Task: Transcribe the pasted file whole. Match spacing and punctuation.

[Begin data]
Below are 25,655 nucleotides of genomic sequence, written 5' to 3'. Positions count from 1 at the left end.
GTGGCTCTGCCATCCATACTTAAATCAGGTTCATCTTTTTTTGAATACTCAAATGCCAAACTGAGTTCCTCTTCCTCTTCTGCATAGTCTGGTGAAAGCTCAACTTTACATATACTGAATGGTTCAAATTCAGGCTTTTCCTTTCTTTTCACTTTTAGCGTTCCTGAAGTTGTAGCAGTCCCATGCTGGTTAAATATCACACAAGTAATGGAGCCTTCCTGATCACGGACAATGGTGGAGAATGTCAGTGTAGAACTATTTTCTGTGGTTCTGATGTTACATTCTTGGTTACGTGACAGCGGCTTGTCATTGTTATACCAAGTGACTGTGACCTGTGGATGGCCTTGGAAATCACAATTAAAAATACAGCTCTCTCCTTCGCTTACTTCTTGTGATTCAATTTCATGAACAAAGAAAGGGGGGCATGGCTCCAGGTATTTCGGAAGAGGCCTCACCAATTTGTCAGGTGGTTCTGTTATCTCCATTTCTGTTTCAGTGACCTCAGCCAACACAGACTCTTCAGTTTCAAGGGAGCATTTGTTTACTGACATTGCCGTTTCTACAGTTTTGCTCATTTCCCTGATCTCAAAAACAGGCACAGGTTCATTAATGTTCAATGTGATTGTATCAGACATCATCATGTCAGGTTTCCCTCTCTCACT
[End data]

Below are 25,655 nucleotides of genomic sequence, written 5' to 3'. Positions count from 1 at the left end.
GTGGCTCTGCCATCCATACTTAAATCAGGTTCATCTTTTTTTGAATACTCAAATGCCAAACTGAGTTCCTCTTCCTCTTCTGCATAGTCTGGTGAAAGCTCAACTTTACATATACTGAATGGTTCAAATTCAGGCTTTTCCTTTCTTTTCACTTTTAGCGTTCCTGAAGTTGTAGCAGTCCCATGCTGGTTAAATATCACACAAGTAATGGAGCCTTCCTGATCACGGACAATGGTGGAGAATGTCAGTGTAGAACTATTTTCTGTGGTTCTGATGTTACATTCTTGGTTACGTGACAGCGGCTTGTCATTGTTATACCAAGTGACTGTGACCTGTGGATGGCCTTGGAAATCACAATTAAAAATACAGCTCTCTCCTTCGCTTACTTCTTGTGATTCAATTTCATGAACAAAGAAAGGGGGGCATGGCTCCAGGTATTTCGGAAGAGGCCTCACCAATTTGTCAGGTGGTTCTGTTATCTCCATTTCTGTTTCAGTGACCTCAGCCAACACAGACTCTTCAGTTTCAAGGGAGCATTTGTTTACTGACATTGCCGTTTCTACAGTTTTGCTCATTTCCCTGATCTCAAAAACAGGCACAGGTTCATTAATGTTCAATGTGATTGTATCAGACATCATCATGTCAGGTTTCCCTCTCTCACT